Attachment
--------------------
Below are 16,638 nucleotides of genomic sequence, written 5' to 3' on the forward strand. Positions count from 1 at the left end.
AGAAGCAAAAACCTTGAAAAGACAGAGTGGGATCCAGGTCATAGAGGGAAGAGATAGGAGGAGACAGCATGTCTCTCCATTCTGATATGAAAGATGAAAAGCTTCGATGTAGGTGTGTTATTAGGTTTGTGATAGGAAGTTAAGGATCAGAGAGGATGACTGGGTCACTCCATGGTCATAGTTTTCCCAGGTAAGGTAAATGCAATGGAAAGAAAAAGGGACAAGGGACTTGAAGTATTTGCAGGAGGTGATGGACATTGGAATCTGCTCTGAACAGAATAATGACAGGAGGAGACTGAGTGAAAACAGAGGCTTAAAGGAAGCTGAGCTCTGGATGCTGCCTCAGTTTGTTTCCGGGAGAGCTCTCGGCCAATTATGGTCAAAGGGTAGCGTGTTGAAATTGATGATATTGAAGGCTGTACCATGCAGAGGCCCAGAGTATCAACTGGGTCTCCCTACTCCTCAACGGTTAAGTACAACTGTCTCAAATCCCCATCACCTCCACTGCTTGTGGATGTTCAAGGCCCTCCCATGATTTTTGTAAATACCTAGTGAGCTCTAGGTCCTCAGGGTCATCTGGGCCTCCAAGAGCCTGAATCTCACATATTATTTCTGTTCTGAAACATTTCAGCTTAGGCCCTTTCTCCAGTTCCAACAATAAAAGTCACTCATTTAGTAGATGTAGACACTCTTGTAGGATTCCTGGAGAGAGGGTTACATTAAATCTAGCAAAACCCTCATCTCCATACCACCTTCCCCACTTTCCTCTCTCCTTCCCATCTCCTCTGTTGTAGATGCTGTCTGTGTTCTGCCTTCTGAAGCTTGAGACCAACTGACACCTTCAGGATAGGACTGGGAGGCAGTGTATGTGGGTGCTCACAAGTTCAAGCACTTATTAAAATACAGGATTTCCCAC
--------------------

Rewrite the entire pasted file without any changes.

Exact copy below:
Below are 16,638 nucleotides of genomic sequence, written 5' to 3' on the forward strand. Positions count from 1 at the left end.
AGAAGCAAAAACCTTGAAAAGACAGAGTGGGATCCAGGTCATAGAGGGAAGAGATAGGAGGAGACAGCATGTCTCTCCATTCTGATATGAAAGATGAAAAGCTTCGATGTAGGTGTGTTATTAGGTTTGTGATAGGAAGTTAAGGATCAGAGAGGATGACTGGGTCACTCCATGGTCATAGTTTTCCCAGGTAAGGTAAATGCAATGGAAAGAAAAAGGGACAAGGGACTTGAAGTATTTGCAGGAGGTGATGGACATTGGAATCTGCTCTGAACAGAATAATGACAGGAGGAGACTGAGTGAAAACAGAGGCTTAAAGGAAGCTGAGCTCTGGATGCTGCCTCAGTTTGTTTCCGGGAGAGCTCTCGGCCAATTATGGTCAAAGGGTAGCGTGTTGAAATTGATGATATTGAAGGCTGTACCATGCAGAGGCCCAGAGTATCAACTGGGTCTCCCTACTCCTCAACGGTTAAGTACAACTGTCTCAAATCCCCATCACCTCCACTGCTTGTGGATGTTCAAGGCCCTCCCATGATTTTTGTAAATACCTAGTGAGCTCTAGGTCCTCAGGGTCATCTGGGCCTCCAAGAGCCTGAATCTCACATATTATTTCTGTTCTGAAACATTTCAGCTTAGGCCCTTTCTCCAGTTCCAACAATAAAAGTCACTCATTTAGTAGATGTAGACACTCTTGTAGGATTCCTGGAGAGAGGGTTACATTAAATCTAGCAAAACCCTCATCTCCATACCACCTTCCCCACTTTCCTCTCTCCTTCCCATCTCCTCTGTTGTAGATGCTGTCTGTGTTCTGCCTTCTGAAGCTTGAGACCAACTGACACCTTCAGGATAGGACTGGGAGGCAGTGTATGTGGGTGCTCACAAGTTCAAGCACTTATTAAAATACAGGATTTCCCAC